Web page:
Preparing for a perfect recruiting storm - March 2018
Published: 01 Mar 2018 By Tara Lescott
The recruitment sector is still in desperate need for additional talent to deliver its business plans, yet many firms fall into the trap of interviewing 2018’s candidate with a 1998 strategy.
Here are some examples:
- Failing to confirm interviews swiftly and with enticing material
- Keeping candidates waiting past the interview start time
- Changing the interviewer at short notice to a more junior member of staff
- Grilling them in interview • Interviewing in a messy office or without a meeting room booked
- Allowing the meeting to be interrupted
- Not having read and reviewed their CV before interview
- Not giving structured feedback
- Not introducing them to potential peers
- Not making offers quickly and in person
- Not keeping them engaged in the process
- Failing to onboard well
In the 1990s, you may have been able to get away with all of the above – not today. But ask yourself this – are you finding more or fewer good people? Are you converting more or fewer of the people you do want to hire?
Today’s candidates expect a lot more, rightly or wrongly, and you have to get into that candidate’s mindset early on.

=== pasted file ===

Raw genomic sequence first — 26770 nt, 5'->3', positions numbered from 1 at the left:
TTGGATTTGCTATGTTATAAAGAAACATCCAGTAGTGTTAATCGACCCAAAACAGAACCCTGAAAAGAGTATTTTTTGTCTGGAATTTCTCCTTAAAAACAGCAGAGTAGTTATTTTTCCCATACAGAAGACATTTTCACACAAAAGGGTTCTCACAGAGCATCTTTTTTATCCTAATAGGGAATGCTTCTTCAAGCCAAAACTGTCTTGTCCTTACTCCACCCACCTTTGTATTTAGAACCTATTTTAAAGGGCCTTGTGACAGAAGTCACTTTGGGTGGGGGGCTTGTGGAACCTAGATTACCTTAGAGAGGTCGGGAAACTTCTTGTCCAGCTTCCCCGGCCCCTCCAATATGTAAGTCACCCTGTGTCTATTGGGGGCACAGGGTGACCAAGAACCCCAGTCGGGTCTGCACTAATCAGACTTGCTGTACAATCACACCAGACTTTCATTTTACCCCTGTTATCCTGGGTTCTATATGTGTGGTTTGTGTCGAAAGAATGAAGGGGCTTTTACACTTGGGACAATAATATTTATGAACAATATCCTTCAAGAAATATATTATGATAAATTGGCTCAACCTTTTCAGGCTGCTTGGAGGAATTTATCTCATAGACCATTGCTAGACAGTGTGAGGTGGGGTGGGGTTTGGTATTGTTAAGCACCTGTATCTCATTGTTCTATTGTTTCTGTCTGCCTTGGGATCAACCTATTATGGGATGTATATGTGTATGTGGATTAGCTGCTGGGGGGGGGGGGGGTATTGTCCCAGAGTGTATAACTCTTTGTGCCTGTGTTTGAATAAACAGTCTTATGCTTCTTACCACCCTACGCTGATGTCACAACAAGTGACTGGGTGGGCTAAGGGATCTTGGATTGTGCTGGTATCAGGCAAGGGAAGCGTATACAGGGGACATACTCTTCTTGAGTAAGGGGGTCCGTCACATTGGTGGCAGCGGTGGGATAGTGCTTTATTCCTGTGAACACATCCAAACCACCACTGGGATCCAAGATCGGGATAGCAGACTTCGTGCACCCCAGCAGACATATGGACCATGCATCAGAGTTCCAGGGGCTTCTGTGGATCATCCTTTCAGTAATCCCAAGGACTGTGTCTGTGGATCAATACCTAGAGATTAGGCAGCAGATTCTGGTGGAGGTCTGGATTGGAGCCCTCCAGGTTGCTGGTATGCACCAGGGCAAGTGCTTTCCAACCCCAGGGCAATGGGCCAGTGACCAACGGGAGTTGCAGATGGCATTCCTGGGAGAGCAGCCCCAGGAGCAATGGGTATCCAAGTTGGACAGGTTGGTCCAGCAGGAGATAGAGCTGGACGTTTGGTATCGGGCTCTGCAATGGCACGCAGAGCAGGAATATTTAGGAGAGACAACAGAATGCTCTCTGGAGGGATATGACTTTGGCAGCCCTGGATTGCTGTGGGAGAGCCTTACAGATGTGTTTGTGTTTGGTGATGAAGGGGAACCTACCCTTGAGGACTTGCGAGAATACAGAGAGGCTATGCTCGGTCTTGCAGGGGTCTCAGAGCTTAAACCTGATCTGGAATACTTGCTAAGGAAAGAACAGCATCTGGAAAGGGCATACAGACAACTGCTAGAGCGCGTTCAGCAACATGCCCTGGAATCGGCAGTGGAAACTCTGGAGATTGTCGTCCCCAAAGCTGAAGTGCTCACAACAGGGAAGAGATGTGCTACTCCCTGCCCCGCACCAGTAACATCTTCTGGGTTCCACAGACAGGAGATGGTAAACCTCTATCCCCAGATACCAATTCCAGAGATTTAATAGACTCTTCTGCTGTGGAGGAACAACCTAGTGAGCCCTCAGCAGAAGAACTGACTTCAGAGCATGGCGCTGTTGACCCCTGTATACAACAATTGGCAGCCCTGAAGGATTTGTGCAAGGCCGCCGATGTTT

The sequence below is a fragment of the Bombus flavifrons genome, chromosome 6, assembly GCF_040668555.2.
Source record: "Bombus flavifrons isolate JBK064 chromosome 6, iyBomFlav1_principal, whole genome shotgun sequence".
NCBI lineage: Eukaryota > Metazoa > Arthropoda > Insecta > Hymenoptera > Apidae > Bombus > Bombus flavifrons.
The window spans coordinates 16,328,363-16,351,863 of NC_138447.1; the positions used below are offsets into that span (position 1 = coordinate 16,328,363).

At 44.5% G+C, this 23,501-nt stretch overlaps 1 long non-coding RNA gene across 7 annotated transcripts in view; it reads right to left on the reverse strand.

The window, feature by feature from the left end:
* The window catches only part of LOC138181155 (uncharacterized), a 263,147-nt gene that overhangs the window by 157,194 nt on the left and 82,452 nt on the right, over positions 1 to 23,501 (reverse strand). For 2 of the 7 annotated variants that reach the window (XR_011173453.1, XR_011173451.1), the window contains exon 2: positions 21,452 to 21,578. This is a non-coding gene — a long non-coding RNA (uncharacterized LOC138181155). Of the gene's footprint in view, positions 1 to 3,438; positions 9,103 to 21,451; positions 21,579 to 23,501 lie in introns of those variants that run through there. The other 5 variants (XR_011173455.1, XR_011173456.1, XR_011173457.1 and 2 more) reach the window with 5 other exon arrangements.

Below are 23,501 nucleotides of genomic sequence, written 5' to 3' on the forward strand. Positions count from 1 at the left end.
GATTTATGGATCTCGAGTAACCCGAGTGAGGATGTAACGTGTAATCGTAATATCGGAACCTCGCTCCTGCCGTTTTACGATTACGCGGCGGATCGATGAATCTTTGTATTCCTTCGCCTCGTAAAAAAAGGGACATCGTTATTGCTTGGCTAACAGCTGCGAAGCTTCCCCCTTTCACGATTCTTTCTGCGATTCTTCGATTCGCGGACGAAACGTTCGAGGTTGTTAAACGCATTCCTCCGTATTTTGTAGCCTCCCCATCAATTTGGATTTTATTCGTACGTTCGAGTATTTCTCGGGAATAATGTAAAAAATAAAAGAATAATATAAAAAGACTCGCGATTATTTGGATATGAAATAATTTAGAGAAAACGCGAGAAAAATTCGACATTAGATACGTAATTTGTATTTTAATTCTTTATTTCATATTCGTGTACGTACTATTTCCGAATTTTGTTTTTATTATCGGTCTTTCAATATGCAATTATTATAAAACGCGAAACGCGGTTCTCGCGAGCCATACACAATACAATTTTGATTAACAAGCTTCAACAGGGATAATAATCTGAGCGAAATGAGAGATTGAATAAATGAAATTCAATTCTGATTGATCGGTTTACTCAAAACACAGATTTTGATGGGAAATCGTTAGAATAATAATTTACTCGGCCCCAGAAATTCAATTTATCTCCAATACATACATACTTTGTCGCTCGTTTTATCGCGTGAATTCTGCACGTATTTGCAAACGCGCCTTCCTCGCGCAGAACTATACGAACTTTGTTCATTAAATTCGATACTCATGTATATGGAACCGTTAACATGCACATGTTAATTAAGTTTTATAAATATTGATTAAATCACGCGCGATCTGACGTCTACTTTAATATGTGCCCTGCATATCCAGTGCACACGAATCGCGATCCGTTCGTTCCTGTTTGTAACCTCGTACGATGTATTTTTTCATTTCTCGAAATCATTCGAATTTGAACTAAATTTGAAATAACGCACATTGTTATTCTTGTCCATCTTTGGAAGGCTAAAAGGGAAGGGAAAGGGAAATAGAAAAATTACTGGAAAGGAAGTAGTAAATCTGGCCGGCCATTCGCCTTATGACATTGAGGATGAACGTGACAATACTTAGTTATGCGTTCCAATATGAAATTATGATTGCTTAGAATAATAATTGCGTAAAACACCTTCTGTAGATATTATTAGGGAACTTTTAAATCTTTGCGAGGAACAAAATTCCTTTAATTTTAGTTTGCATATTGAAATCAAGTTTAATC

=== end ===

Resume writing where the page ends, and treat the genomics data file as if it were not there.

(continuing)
If we want to really connect with and attract today’s talent, then we have to accept that times have changed. The market is strong, and candidates have many options available. Grilling them to the point of exhaustion or making them prove to you that recruitment is their only calling and that yours is the only firm that excites them just doesn’t feel authentic to them – such an approach repels rather than attracts.
Instead, your attraction strategy should be strong and well defined, your seduction smooth in an interview, with a big investment in rapport building, and your assessment should be hidden underneath – still there but not so obvious.
The digital world means even graduates can have their own businesses on their own terms, so can you define any real benefits to joining your firm? Do you know what they are? Do they compare well? Do you promote them in interview? To future-proof your business by recruiting the best people, you have to decide what ‘best’ looks like to you, and develop a really impressive offering. Then – and only then – can it be underpinned with high entry-level standards. Having just completed this exercise with a couple of recruitment firms, I know how enlightening a secret review process can be.
Ask a bright graduate that you know – the child of a friend, perhaps – to act as a mystery shopper. Ask them to grade the experience – from how they were initially made to feel after applying, how well they were prepared for interview, first impressions of the building, office and people, how the interview made them feel, why they would or wouldn’t want to work there, and how that compares with other interviews. The feedback might shock you.
If it does – take action.
Your future success depends upon it.